My own preference is not to rely on computer algorithms (i.e. computer engineers) to make those choices for me. Over saturating, adding too much contrast, etc. usually does not contribute to the power of a landscape. To the contrary, it introduces visual noise that detracts from an artist’s intent, especially his/her ability to communicate subtleties that may otherwise be lost. This is a consideration for all photographers that I’ll address with more specificity in a future post but it has become increasingly disconcerting in the last decade to see the profusion of photographs from iPhones and digital cameras posted on social media (Facebook, Instagram, Pinterest, etc.) that so distort the natural world. I would encourage photographers of all levels to consider photographic restraint when venturing into the farms, forests and fields. Many if not most cameras can be adjusted (see your manual) to save files in a raw or tiff format. Desaturation during post processing is also a good alternative through photo editing programs such as Photoshop, Capture One, Skylum Luminar, Adobe Elements or free basic editing programs offered by most camera manufacturers.

Some grist for the mill.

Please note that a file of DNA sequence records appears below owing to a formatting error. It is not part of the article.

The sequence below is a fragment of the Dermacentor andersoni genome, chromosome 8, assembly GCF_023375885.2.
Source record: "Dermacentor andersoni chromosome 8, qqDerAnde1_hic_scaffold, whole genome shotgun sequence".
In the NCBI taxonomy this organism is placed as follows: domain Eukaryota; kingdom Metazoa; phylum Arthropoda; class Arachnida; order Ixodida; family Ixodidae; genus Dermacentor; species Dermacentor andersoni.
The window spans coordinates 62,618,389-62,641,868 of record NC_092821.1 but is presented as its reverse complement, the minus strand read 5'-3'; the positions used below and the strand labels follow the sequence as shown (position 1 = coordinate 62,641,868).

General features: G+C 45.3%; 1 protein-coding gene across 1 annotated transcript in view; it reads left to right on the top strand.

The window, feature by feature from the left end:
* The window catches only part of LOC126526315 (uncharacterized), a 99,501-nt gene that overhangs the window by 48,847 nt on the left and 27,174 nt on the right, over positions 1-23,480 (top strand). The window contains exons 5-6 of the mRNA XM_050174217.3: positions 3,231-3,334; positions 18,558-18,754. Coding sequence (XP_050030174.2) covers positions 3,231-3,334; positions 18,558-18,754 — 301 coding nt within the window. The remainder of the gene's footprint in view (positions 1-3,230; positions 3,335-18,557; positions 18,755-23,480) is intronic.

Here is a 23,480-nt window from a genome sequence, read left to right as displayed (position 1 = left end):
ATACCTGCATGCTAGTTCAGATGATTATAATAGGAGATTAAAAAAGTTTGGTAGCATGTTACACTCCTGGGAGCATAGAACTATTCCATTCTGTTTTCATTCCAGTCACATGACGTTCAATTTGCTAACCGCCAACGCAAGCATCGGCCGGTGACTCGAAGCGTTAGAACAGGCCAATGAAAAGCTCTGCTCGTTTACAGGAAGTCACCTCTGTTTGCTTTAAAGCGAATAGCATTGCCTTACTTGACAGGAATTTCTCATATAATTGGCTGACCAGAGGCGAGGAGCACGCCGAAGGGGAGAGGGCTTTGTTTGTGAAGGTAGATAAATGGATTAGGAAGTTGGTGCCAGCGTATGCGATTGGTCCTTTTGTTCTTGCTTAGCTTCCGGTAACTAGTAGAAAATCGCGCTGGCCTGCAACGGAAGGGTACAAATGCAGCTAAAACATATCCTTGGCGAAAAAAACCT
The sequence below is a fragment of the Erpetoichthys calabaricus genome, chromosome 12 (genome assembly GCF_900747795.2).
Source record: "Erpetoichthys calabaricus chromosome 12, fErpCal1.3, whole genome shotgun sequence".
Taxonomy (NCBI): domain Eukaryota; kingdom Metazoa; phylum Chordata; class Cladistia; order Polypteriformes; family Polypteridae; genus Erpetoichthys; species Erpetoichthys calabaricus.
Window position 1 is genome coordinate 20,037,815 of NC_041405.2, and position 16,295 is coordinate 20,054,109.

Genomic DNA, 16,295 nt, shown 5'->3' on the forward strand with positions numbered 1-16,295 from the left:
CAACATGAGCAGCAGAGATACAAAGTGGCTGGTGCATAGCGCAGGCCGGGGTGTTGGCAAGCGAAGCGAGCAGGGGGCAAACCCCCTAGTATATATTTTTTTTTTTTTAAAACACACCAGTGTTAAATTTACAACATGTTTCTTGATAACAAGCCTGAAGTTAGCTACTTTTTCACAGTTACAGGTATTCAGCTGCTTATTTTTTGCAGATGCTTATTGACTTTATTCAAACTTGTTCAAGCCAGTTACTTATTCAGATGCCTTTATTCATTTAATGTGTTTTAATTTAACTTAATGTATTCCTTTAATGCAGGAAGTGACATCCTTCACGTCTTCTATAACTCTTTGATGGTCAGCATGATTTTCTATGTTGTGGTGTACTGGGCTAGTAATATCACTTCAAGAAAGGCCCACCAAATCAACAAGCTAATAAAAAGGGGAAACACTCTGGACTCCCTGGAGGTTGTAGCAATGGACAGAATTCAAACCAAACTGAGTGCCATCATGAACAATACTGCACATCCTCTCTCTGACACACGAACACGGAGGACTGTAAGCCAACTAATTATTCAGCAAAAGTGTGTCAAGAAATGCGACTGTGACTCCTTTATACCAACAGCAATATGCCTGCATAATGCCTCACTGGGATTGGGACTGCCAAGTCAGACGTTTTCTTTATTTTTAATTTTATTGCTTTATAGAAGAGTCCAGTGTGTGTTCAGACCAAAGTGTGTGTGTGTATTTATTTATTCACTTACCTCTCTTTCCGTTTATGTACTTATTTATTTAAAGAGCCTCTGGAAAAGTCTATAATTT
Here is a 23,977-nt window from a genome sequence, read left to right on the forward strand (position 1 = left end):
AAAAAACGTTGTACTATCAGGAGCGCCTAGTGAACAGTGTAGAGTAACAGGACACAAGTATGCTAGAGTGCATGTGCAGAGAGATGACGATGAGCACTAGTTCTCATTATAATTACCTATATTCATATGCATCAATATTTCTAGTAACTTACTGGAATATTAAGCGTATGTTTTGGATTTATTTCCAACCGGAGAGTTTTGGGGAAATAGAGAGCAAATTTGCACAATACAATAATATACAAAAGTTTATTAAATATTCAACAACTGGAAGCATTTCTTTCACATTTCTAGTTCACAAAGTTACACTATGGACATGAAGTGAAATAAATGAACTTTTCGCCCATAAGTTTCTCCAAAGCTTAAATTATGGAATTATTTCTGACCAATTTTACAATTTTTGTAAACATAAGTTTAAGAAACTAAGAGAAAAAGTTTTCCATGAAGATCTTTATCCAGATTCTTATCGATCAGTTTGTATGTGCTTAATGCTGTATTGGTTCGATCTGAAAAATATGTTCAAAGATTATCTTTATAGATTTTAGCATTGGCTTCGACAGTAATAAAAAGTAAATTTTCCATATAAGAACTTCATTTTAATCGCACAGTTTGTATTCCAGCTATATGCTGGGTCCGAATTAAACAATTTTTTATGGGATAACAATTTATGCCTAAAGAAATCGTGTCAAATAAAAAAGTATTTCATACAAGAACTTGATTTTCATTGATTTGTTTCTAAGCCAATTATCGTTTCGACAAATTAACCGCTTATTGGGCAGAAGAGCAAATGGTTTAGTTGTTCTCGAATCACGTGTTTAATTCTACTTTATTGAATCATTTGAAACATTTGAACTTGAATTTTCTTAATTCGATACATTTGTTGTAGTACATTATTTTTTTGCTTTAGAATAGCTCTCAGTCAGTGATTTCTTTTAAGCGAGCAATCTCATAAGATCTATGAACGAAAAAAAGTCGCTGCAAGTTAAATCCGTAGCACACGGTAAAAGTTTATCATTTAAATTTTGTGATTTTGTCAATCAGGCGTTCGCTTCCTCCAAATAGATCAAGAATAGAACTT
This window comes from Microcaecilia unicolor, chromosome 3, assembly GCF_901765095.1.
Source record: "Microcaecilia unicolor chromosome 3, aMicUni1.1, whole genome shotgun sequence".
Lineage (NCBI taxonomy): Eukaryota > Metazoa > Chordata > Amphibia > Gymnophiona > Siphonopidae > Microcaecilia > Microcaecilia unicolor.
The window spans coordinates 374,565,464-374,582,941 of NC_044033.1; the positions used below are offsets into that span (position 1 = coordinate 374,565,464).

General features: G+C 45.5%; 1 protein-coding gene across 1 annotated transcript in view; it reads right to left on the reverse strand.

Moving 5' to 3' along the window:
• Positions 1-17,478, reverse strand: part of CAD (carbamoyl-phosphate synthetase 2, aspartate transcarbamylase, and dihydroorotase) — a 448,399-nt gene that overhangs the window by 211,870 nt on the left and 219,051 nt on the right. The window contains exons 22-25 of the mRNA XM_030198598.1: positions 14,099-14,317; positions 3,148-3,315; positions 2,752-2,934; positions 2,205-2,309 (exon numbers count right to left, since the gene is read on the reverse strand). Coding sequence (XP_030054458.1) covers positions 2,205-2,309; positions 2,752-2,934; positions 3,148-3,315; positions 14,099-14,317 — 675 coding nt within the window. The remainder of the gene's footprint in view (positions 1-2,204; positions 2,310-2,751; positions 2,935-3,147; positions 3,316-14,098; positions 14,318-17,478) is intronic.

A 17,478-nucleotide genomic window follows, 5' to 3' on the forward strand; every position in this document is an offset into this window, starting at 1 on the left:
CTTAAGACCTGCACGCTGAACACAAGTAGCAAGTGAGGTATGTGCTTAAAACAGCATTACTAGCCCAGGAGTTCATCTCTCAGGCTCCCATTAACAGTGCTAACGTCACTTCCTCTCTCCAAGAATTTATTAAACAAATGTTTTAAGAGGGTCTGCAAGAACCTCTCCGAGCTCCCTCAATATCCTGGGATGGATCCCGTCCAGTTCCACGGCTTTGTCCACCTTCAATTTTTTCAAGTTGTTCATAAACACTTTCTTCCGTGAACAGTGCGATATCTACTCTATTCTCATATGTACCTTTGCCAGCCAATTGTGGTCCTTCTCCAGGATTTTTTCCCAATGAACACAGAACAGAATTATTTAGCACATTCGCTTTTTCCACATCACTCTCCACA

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“First Light, Suttons Bay, Michigan

Posted on Oct, Wed, 2020 in Uncategorized

“First Light, Suttons Bay, Michigan

 

Sunrise brings form to the farms here in Leelanau county where the sweep of wind across the dunes is like the music of antiquity. 10,000 years ago the last glacier left deposits of quartz, ground through the millennia to sand by the weight of an ice sheet over a mile high, creating in its retreat the largest area of “lake” dunes on earth. Mimicking undulating sine waves continually recast by the winds, the dune fields advanced across Michigan providing a footing for timber, orchards, crops, cattle and wildlife. Traveling through these mountainous mounds one senses the mutability of time, the endless rhythms of the landscape, all coalescing into an ensemble, not of time only but a harmony of the trees, grass, sand and water. Like ancient tumuli, these migrating dunes honor a continuous narrative of the past.